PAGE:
Japan, along with rest of the Axis powers, started WW II. It is we who should be asking them for an apology. But we don't do that because we won, and there's an understanding that asking for an apology at this stage would be weird. Maybe if the Japanese offered one without being asked, that would be about the only way it could be handled.

The issue of nuclear weapons is a sideline, a distraction, considering the immense damage that WW II caused. The real issue is the entirety of the war itself. Japan only talks about the nuclear weapons because it's the only part of the war they can play the victim on.

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    ...they should not have started the war. An argument could be made that the start of the "war" with Japan was the arrival of Commodore Perry's ships at Uraga Harbor in 1853, followed by the political and economic pressures put on the Japanese afterwards. "We" just couldn't stop pushing them in the directions "we" wanted them to go. Push someone enough, and there is often a reaction. – user2338816 May 26 '16 at 10:31
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    This is a rant, rather than an answer. It explains why you don't think a president should apologize, but doesn't answer the question being asked. (It's also a rather weak argument of "But he started it!" logic) – user1530 May 27 '16 at 3:07
  • @user1530 I would call this the best answer of all. We have wars, and the destruction of wars, because political leaders start them. All such people should be on notice that starting a war could, in ways that cannot be anticipated, result in the complete obliteration of their own nations. The nuclear bombings, among other things, do just that. – EvilSnack Dec 2 '18 at 19:41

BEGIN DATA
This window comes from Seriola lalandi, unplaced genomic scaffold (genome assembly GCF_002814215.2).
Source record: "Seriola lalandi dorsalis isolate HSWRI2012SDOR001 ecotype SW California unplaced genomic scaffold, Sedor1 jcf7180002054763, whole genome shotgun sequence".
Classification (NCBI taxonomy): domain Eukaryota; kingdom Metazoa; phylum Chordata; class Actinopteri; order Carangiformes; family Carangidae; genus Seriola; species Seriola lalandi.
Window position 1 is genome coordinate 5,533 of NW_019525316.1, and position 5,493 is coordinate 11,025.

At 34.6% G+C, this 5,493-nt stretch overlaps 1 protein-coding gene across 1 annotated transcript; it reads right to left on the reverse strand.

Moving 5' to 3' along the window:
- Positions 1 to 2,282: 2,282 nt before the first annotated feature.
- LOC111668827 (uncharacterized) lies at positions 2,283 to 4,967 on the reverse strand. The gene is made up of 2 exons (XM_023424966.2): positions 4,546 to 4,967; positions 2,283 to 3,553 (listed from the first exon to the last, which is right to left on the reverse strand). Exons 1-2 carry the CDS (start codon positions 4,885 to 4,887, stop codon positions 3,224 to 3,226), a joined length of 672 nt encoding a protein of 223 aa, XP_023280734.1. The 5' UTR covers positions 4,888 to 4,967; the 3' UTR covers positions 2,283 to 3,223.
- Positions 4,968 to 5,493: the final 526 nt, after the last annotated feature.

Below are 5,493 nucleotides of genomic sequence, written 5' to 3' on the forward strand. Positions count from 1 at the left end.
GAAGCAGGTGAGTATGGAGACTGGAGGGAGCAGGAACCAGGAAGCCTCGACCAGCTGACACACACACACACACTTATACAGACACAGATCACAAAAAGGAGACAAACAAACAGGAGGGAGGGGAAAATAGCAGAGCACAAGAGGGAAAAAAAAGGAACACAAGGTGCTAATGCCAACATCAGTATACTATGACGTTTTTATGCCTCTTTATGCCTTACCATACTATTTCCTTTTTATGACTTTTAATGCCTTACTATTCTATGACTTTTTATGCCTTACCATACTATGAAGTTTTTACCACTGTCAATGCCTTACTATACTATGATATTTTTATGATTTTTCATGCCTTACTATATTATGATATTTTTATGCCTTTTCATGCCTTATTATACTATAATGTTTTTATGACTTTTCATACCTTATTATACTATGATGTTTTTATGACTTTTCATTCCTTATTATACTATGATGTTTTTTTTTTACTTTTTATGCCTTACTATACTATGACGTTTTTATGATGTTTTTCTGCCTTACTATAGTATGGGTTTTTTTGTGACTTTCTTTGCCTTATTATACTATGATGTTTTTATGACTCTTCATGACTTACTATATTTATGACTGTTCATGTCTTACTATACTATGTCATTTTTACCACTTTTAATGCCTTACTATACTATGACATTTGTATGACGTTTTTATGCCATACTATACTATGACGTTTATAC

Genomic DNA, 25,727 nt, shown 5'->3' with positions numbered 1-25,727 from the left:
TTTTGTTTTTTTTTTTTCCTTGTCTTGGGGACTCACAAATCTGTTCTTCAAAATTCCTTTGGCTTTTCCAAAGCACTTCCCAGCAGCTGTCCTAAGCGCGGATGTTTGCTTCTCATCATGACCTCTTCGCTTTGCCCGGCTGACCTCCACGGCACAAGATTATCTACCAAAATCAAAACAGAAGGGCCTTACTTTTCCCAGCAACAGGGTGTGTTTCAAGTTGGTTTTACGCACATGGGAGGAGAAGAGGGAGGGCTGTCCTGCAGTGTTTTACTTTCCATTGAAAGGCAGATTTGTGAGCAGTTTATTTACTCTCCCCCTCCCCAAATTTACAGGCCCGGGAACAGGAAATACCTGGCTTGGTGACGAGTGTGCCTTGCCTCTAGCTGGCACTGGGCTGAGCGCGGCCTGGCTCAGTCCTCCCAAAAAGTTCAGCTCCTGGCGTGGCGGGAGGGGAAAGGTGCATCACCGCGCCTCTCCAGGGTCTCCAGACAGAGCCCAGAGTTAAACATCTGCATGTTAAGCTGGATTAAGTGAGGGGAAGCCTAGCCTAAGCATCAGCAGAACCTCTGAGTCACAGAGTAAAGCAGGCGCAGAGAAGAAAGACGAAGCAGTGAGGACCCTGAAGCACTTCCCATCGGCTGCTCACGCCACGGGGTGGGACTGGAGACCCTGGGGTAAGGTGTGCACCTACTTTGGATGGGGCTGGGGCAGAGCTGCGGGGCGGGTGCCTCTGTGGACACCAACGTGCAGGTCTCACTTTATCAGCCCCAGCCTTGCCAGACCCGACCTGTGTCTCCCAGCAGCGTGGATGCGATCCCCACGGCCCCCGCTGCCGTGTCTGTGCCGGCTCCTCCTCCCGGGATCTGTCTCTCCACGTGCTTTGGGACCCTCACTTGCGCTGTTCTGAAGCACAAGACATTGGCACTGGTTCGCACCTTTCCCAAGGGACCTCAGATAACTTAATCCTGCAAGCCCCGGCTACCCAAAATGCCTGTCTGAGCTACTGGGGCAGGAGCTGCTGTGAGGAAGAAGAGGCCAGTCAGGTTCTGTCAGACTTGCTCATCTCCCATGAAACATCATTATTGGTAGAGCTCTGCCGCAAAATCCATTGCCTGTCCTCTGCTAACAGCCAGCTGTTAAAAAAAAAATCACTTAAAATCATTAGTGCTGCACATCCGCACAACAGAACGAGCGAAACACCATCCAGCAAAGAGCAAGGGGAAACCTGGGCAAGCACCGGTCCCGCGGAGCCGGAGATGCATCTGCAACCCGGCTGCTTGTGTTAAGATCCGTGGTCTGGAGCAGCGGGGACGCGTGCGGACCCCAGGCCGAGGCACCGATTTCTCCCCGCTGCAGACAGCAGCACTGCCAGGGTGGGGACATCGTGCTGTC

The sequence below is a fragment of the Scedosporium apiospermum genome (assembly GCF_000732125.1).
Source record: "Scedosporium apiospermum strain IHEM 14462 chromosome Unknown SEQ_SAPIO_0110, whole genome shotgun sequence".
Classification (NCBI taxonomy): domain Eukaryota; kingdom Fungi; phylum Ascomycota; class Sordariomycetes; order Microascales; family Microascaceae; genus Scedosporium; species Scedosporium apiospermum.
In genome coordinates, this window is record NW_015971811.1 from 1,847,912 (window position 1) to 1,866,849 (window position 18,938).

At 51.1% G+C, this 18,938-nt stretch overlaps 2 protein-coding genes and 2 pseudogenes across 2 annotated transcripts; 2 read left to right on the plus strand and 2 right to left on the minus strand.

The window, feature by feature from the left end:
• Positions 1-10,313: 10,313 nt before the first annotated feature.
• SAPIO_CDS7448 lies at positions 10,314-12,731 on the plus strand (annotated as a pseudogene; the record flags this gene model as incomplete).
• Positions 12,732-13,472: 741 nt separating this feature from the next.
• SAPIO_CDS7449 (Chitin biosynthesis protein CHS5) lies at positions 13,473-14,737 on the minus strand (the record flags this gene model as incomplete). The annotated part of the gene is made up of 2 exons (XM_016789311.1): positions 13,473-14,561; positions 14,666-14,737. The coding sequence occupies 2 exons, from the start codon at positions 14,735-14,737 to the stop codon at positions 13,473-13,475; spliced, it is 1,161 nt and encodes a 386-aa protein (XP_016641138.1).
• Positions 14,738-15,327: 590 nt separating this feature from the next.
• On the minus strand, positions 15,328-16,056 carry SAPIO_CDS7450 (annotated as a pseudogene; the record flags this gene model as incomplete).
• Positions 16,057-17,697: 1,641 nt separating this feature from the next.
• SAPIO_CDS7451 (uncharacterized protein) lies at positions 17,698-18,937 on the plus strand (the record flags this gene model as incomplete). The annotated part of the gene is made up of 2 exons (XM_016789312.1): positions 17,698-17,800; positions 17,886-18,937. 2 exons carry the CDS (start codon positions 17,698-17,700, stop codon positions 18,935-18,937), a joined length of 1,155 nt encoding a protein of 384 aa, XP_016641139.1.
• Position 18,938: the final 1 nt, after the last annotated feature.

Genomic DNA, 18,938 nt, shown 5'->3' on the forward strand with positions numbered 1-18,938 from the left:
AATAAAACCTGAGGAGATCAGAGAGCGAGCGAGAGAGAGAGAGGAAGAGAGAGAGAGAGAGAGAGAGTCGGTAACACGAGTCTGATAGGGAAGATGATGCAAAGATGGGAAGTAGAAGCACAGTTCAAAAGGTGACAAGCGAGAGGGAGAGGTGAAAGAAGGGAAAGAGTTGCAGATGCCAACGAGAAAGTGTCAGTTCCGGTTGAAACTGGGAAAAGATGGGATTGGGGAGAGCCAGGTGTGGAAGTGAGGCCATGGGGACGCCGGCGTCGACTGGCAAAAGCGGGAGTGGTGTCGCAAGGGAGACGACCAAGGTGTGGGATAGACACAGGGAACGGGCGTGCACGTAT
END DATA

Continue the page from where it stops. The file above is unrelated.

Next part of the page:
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There are many people in the United States who believe that these bombings were unjustified. Arguably, I would speculate that most of them would be considered part of President Obama's political base.

However, he is not up for re-election so he will gain no benefit in shoring up his base so making such an apology brings him no benefit.

I know this is quite Machiavellian., but that's the way I see it.

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    I bet you my last penny that even now, more people in USA believe it was justified that not. Do you have any sources for your claim? And would not be more relevant how many people believed such attack was justified back when that happened? – Peter M. - stands for Monica May 25 '16 at 21:18
  • A fair thought, but I'm pretty sure a candidate's stance on WWII bombings isn't likely going to rally bases one way or the other. – user1530 May 25 '16 at 22:26
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    @PeterMasiar yep. Still a majority but maybe not as much as people would think. 56% believe the bombings, in general, were justified: rt.com/usa/311711-americans-hiroshima-bombing-justified (Apologies for the RT link...it just happened to be the first that popped up). As for relevance, I think if we're talking about apologies today, then today's opinion is what matters. That's usually how political apologies end up happening...decades later societal values progress to a point where things become clear that in hindsight, we sometimes had really bad ideas. – user1530 May 25 '16 at 22:29
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    @blip That same article states that a majority of 18- to 29-year-olds disagree with the bombings. Maybe the future is brighter than many think. – RockPaperLizard May 26 '16 at 10:48